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This eBook from the Gutenberg Project consists of approximately 169 pages of information about A Hidden Life and Other Poems.

If Thou hadst been a Poet!  On my heart
The thought dashed.  It recoiled, as, with the gift,
Light-blinded, and joy-saddened, so bereft. 
And the hot fountain-tears, with sudden start,
Thronged to mine eyes, as if with that same smart
The husk of vision had in twain been cleft,
Its hidden soul in naked beauty left,
And we beheld thee, Nature, as thou art. 
O Poet, Poet, Poet! at thy feet
I should have lien, sainted with listening;
My pulses answering aye, in rhythmic beat,
Each parting word that with melodious wing
Moved on, creating still my being sweet;
My soul thy harp, thy word the quivering string.

VIII.

Thou wouldst have led us through the twilight land
Where spirit shows by form, form is refined
Away to spirit by transfiguring mind,
Till they are one, and in the morn we stand;
Treading thy footsteps, children, hand in hand,
With sense divinely growing, till, combined,
We heard the music of the planets wind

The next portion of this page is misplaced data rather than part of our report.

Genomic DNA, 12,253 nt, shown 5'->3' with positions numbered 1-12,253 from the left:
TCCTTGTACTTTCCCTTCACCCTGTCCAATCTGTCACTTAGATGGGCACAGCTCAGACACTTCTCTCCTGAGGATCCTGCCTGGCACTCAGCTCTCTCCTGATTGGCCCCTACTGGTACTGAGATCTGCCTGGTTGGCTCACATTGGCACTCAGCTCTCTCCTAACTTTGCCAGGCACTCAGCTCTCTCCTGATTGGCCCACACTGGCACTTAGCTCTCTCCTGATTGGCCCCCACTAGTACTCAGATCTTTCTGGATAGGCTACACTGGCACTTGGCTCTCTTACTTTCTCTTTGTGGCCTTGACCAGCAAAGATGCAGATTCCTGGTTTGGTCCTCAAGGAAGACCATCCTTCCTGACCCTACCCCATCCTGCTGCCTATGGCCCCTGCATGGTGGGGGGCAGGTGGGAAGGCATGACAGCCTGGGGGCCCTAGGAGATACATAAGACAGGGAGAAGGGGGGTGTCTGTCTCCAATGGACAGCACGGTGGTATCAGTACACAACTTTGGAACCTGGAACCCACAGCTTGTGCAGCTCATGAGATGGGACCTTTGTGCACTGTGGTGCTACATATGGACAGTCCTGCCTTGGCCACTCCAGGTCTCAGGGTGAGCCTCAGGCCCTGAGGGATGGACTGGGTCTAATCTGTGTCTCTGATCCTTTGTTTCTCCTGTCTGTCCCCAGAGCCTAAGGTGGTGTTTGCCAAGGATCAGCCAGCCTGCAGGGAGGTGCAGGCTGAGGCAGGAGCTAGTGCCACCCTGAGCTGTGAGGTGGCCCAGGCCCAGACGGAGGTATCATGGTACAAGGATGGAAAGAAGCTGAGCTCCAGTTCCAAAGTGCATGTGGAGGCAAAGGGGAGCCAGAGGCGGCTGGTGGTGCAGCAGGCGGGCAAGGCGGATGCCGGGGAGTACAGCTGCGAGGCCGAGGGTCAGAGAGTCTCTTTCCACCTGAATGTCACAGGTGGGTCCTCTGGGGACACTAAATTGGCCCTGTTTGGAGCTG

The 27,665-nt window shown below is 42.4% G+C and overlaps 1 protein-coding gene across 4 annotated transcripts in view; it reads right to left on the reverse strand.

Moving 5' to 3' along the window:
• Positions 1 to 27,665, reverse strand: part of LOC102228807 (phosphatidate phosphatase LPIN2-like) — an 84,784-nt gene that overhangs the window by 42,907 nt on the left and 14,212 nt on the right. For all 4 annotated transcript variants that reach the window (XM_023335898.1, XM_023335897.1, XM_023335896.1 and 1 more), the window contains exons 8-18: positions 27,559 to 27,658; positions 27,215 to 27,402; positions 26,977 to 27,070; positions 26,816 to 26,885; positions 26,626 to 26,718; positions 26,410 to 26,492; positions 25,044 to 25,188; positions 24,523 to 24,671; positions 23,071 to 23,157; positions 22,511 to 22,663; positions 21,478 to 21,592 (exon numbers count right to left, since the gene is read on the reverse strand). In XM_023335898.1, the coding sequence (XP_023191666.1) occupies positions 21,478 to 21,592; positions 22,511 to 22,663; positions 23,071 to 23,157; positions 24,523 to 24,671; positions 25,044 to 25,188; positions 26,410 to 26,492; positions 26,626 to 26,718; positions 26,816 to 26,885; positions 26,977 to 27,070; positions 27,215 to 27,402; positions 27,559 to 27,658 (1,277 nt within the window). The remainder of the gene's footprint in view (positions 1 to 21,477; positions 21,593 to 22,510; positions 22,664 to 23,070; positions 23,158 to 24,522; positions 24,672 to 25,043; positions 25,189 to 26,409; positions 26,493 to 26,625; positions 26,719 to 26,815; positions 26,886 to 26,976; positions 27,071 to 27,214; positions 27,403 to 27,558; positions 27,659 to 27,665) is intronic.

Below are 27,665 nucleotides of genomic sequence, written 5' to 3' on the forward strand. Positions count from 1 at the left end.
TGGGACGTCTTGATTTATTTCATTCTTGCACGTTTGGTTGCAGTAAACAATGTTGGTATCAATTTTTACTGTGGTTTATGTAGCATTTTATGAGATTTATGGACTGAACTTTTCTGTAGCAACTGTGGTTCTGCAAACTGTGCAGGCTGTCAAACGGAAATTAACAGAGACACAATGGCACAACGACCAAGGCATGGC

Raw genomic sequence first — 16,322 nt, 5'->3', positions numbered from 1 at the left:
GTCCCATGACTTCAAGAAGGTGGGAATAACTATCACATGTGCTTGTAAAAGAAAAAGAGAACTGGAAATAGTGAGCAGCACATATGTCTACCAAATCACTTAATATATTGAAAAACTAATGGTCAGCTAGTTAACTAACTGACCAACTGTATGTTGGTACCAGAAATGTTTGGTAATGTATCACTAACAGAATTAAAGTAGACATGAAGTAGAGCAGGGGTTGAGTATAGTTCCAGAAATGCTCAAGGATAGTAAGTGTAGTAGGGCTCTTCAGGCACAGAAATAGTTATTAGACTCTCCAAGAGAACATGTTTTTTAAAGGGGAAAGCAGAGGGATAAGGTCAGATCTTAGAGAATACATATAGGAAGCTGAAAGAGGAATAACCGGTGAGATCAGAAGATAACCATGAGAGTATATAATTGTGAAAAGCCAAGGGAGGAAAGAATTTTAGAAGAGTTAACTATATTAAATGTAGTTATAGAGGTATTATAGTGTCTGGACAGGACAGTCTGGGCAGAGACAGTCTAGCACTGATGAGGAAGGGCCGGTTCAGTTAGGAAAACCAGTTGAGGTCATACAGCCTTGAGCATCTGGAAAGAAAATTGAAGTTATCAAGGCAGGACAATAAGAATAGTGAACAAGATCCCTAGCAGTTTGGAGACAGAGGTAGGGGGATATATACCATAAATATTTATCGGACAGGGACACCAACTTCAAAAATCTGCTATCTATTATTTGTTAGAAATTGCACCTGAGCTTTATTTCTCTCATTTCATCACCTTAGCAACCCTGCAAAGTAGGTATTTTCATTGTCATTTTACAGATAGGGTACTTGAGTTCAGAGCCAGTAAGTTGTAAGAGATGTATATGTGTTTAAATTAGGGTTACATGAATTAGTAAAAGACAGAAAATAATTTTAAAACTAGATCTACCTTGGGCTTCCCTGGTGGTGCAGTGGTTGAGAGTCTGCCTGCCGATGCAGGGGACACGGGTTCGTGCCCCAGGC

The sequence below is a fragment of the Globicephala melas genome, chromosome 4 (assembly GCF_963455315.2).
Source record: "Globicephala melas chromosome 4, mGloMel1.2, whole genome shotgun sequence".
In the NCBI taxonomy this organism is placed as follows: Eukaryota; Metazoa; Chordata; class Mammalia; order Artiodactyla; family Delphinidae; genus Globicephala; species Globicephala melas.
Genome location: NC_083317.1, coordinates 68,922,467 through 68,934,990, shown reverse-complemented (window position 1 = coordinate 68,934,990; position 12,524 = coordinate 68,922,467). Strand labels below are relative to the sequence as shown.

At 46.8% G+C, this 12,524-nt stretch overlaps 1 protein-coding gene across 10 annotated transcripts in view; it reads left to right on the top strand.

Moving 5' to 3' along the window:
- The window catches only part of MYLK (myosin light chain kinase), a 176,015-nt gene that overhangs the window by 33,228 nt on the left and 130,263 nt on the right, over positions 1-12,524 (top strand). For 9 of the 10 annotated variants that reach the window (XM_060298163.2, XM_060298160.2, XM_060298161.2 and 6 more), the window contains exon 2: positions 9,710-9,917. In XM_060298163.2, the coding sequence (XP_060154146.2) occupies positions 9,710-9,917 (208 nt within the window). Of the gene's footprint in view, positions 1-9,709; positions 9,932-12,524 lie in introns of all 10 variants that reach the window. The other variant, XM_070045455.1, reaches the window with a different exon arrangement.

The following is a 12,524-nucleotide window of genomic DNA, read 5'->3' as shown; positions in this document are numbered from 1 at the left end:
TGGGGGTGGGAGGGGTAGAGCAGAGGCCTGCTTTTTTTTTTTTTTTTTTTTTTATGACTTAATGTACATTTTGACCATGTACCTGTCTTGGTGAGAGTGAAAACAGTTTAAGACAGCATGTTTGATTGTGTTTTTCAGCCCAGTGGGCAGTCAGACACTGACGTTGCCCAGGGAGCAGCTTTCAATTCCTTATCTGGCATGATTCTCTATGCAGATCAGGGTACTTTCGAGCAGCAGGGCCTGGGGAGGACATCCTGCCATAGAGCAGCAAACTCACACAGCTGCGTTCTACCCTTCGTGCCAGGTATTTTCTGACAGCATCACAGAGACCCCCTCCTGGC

In harmony with billows on the strand;
Till, one with Earth and all God’s utterance,
We hardly knew whether the sun outspake,
Or a glad sunshine from our spirits brake;
Whether we think, or windy leaflets dance: 
Alas, O Poet Leader! for this good,
Thou wert God’s tragedy, writ in tears and blood.

IX.

So if Thou hadst been scorned in human eyes,
Too bright and near to be a glory then;
If as Truth’s artist, Thou hadst been to men
A setter forth of strange divinities;
To after times, Thou, born in midday skies,
A sun, high up, out-blazing sudden, when
Its light had had its centuries eight and ten
To travel through the wretched void that lies
’Twixt souls and truth, hadst been a Love and Fear,
Worshipped on high from Magian’s mountain-crest,
And all night long symbol’d by lamp-flames clear;
Thy sign, a star upon thy people’s breast,
Where now a strange mysterious shape doth lie,
That once barred out the sun in noontide sky.

X.

But as Thou earnest forth to bring the Poor,
Whose hearts were nearer faith and verity,
Spiritual childhood, thy philosophy,—­
So taught’st the A, B, C of heavenly lore;
Because Thou sat’st not, lonely evermore,
With mighty thoughts informing language high;
But, walking in thy poem continually,
Didst utter acts, of all true forms the core;
Instead of parchment, writing on the soul
High thoughts and aspirations, being so
Thine own ideal; Poet and Poem, lo! 
One indivisible; Thou didst reach thy goal
Triumphant, but with little of acclaim,
Even from thine own, escaping not their blame.

XI.

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